Several weeks have passed since the Northern Ireland elections where the overwhelming percentage of voters sought a resumption of the Northern Ireland Assembly at Stormont and a return to politics as usual.

The crisis which is well into its second year seemed set to be resolved. The Democratic Unionist Party (DUP) maintained its vote and saw off the Traditional Ulster Voice (TUV) party which threatened to dig deeply into their vote.

President Clinton and President Biden have come and gone. British Prime Minister Rishi Sunak has pledged more economic support as soon as the Assembly resumes. And the result of the vote seemed to be the last tool put in place.

However, there has been nothing but silence from Jeffrey Donaldson, leader of the DUP. Which means we must once again fear the inevitable – an Ulster unionist leader saying a loud “no” to change when all around are voting in favor of it.

The Sinn Féin vote in last month’s election has not been taken seriously by the Irish media which has led to a continuing tolerance for Donaldson’s obstructionist tactics.

Alliance Party leader Naomi Long described the Sinn Féin vote as “a political revolution.”

But on the day after the count, The Irish Times carried as its lead feature on the North a profile of an 88-year-old SDLP politician, Brid Rodgers, long retired, calling for understanding for unionists and for Sinn Féin to wait their turn.

It was an extraordinary decision, as was the Times’ profile of the Ulster Unionist Party (UUP) which is now by far the weaker of the two main unionist parties. But for some reason, the Times reckoned that the UUP deserved recognition based on its role in securing the Good Friday Agreement.

It has become obvious what is at stake here. Both Donaldson and the Times believe the election was an illusion and that someday soon order will be restored by a renewed UUP, joined by Donaldson and moderates such as Rodgers.

That was how the old Northern Ireland was governed. But that dog will not hunt anymore. In fact, he’s permanently disabled.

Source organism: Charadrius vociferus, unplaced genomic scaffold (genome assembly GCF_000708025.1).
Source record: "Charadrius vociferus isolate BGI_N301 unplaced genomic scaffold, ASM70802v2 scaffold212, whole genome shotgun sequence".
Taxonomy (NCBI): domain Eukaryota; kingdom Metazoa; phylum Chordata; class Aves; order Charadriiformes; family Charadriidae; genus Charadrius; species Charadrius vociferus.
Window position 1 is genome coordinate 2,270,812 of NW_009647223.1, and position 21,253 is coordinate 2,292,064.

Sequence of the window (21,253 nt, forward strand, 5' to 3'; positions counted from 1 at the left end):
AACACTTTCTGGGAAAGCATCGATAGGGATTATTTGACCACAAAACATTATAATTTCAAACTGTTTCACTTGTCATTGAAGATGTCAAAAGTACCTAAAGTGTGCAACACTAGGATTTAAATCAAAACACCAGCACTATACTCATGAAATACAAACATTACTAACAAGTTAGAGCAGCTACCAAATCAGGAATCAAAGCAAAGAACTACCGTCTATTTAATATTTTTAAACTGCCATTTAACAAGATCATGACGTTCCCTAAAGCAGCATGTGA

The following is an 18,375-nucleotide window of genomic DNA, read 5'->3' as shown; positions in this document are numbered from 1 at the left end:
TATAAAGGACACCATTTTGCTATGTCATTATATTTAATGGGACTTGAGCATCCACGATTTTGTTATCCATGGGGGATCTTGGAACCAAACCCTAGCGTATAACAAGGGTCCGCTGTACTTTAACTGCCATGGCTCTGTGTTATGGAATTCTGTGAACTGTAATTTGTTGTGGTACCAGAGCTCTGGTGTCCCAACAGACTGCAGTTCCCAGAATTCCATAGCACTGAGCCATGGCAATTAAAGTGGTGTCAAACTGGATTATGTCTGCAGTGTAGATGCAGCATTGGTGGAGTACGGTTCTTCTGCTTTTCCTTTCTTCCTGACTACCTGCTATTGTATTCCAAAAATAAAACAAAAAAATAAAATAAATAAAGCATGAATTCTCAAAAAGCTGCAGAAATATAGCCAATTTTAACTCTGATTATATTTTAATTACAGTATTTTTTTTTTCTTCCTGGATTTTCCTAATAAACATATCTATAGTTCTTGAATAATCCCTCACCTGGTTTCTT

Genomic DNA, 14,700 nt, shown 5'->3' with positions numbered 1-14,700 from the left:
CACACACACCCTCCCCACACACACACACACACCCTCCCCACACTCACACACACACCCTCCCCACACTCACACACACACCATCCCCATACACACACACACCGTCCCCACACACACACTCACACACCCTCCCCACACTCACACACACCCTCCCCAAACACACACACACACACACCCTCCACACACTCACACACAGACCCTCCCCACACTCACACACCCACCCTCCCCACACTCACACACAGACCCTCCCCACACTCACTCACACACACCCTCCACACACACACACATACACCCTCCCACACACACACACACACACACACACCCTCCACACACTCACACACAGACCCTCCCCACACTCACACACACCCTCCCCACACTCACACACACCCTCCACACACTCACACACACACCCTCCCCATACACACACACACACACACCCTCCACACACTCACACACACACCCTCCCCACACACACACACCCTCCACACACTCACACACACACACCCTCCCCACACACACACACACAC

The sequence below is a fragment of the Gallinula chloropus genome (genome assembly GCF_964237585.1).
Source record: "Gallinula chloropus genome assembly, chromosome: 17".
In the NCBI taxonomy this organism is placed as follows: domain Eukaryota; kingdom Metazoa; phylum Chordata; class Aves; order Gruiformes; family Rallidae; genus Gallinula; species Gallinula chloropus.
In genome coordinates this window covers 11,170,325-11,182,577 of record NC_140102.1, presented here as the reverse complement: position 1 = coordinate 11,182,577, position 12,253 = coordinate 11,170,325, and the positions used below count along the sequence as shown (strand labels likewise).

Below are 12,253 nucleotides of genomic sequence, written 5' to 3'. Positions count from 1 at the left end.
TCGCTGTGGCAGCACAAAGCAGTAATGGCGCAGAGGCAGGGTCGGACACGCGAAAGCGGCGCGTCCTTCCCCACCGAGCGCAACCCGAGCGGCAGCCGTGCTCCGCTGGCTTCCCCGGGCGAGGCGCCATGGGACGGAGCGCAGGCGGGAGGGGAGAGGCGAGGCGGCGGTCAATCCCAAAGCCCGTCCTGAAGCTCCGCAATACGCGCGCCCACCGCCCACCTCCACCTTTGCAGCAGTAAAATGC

Last month’s election, in fact, was a debacle for the SDLP and the UUP. Both parties are highly unlikely to ever come near power again.

Meanwhile, inevitably, Sinn Féin has sent their party leader in the North, Michelle O’Neill, to Washington this week, prior to a meeting between Biden and Sunak at the White House, to lobby for American support for restoring the Stormont Assembly.

The lack of unionist ability to see a way forward inevitably means that their percentage of the vote will continue to sink as the nationalist vote grows, which it will according to demographers.

The question must be asked – what part of yes does Donaldson not understand?

In fact, Ulster can never say no again. Unionists simply don’t have the votes for it, and southern dreams about a revival of the SDLP and UUP are as unrealistic as Camelot.

The fact is conditions will only get worse for unionists, the longer they stay out of the Assembly.

Strangely enough, one power that the British government does have is to cut off salaries to any member who is not attending the Assembly. This should have been done a long time ago. If a politician doesn’t wish to carry out a mandate to work, then why should they be paid? 

As long as Donaldson continues to say no in any way he can, the more likely saying yes to a border poll in the near future becomes.

*This editorial first appeared in the weekly Irish Voice newspaper, sister publication to IrishCentral.